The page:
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Luke Hughes takes the lead despite a busy schedule

The New Jersey Devils prospect played one game for the United States at the 2022 World Junior Championship (WJC) in Edmonton and Red Deer, Alta., before the tournament was canceled Dec. 29 due to the pandemic .

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The 18-year-old defenseman wrapped up his freshman season at the University of Michigan and made it to the Frozen Four, then made 10 appearances for the Americans at the 2022 World Championship in Helsinki and Tempere, Finland.

Next?

Back to the postponed 2022 World Juniors, which will take place August 9-20 in Edmonton.

“I’m preparing my body this summer and trying to get ready for the season in Michigan – actually, for the World Juniors first and foremost to try and win a gold medal,” Hughes said. laughing at the USA Hockey Junior National Team Evaluation Camp last week.

“I don’t want to look too far ahead. I’m going one game at a time, one event at a time, and it starts with the World Juniors. I can’t wait to participate. »

Hughes, the fourth overall pick in the 2021 draft, has come a long way in the space of a few months. Imagine where he will be at the end of his second university campaign, as he considers the option of signing a contract with the Devils.

In the United States’ only game at the WJC in December, a 3-2 win over Slovakia in the preliminary round, Hughes played 16:36 – fifth among the team’s six defensemen in ice time.

At Michigan, he had 39 points (17 goals, 22 assists) in 41 games, third on a team full of NHL prospects. He was the only freshman to finish among 10 finalists for the Hobey Baker Trophy, awarded to the NCAA Most Valuable Player.

At the 2022 World Championship, he averaged 19:14 and had four points (one goal, three assists) in 10 games against men. On a few occasions, he was paired with Seth Jonesand he faced attackers like David Pastrnak and David Krejci. The United States fell 4-3 to Finland in the semifinals on May 28, and then went down 8-4 against Czechia in the bronze medal match on May 29.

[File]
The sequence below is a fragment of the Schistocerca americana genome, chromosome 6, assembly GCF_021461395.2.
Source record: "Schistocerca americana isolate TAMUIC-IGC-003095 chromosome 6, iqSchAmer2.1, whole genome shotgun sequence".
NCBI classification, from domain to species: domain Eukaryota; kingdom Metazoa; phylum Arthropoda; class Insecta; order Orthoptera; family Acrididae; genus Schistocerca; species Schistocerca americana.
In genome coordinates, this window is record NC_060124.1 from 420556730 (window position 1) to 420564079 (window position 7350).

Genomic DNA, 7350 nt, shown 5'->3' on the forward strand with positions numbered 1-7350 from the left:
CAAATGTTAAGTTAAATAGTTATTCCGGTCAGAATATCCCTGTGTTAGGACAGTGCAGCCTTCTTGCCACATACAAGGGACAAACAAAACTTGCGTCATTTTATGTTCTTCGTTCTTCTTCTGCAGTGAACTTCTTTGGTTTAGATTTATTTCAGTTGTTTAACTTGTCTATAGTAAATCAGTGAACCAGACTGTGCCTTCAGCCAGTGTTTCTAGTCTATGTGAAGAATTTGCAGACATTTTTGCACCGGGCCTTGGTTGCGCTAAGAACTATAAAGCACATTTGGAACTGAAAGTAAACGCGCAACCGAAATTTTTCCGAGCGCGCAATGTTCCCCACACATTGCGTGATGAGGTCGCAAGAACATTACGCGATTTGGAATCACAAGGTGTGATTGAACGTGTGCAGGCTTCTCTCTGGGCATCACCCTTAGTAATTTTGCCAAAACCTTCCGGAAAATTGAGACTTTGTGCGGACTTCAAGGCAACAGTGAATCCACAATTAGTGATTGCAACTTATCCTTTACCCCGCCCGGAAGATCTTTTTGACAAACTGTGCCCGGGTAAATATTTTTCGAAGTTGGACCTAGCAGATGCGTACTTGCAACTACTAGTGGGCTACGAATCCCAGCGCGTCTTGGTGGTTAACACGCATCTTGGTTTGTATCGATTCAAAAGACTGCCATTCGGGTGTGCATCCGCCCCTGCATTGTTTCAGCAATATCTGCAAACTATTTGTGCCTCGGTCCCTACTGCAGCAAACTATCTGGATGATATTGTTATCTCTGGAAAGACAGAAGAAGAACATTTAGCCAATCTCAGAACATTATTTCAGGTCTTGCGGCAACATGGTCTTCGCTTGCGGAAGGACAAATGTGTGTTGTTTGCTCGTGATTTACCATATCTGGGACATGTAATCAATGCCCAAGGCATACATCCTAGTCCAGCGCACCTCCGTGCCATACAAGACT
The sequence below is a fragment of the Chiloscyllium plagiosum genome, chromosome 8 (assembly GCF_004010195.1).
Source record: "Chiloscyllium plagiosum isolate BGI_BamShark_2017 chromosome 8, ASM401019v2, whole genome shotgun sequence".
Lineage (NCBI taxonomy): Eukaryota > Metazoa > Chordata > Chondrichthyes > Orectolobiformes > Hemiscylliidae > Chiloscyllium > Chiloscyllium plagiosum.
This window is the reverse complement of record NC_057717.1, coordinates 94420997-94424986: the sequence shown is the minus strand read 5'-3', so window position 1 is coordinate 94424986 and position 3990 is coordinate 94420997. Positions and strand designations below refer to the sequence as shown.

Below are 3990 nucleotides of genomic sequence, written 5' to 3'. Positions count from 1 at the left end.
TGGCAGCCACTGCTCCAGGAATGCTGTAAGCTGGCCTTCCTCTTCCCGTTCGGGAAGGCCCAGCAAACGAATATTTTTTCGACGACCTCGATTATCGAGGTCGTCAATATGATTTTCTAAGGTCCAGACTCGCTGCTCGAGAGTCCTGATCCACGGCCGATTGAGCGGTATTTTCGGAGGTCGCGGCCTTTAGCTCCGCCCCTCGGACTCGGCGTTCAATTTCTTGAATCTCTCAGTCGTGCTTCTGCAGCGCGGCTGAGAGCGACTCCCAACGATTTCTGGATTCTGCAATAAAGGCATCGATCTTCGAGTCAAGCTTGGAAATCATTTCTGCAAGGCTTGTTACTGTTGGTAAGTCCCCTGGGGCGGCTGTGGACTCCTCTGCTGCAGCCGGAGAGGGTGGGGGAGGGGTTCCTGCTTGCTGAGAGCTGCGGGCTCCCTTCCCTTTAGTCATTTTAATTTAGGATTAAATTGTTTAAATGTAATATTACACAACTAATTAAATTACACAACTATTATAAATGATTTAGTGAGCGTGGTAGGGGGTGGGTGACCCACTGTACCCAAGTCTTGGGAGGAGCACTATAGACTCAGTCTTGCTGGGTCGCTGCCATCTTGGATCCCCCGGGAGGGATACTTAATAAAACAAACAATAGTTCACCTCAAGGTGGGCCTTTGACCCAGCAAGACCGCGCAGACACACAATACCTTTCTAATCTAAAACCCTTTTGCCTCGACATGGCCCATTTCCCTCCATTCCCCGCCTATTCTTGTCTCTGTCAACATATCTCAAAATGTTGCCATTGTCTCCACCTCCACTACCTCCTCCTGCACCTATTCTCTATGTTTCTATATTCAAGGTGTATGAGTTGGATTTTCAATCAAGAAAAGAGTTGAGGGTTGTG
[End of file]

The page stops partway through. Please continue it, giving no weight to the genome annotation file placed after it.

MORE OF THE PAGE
“It was an amazing experience for me,” Hughes said. It is very enriching. I learned a lot. It would have been nice to get a medal, but that will be the goal for the next two tournaments. »

The next two tournaments? Yep, after WJC 2022, Hughes is eligible to attend WJC 2023 in Halifax, NS and Moncton, NB from December 26th to January 5th.

But again, he’s taking it one game at a time, one event at a time.

Hughes said he’s gained between 8 and 10 pounds since the start of the offseason, making him 6-foot-2 and 189 pounds.

He trains at home in suburban Detroit with NHL players like Red Wings center Dylan Larkin and Winnipeg Jets forward Kyle Connor – and of course, his brothers, the center of the Devils Jack Hughes and Vancouver Canucks defenseman Quinn Hughes.

“I want to get better in the defensive zone,” Hughes said. I want to work on my hands, work on my shot, get better in all aspects. Details with the handling of the stick, with the ways of closing the game. There is not only one facet to work on. »

Nate Leaman, who coaches Providence College and the United States junior team, noticed a difference in Hughes’ attire between December and July, when he participated in the first practice of the U.S. assessment camp. junior national team.

“His observation skills on the ice have improved,” noted Leaman. We did a lot of exercises where he had to read the game from different angles. I found him very good, and he had the desire to apply himself. His game has clearly matured. »

Leaman maintained that the United States will ask more of Hughes this time around, and Hughes won’t mind.

“I’m really excited to try to win a gold medal and be an impact player on this team, to have an important role,” said Hughes. I think I had a very good summer and a very good end to the season, particularly at the World Championship and the [Frozen Four]. I think I’m ready for it, and I’m really excited. »

All this should only be beneficial for its development.

Other elite defensemen before him have opted to play a second college season before making the leap to the pros. Of the number, we find Zach Werenskyeighth pick in the 2015 draft, who played at Michigan from 2014 to 2016 before signing with the Columbus Blue Jackets; Hold Makar, fourth pick in the 2017 draft, who played for the University of Massachusetts Amherst from 2017 to 2019 before signing with the Colorado Avalanche; and quinn hughesthe seventh pick of the 2018 draft, who played at Michigan from 2017 to 2019 before signing a deal with the Canucks.

“I think it had been a very good year in the development of [Quinn] and it prepared him for the NHL, Luke said. So that’s what I’m going to do. »

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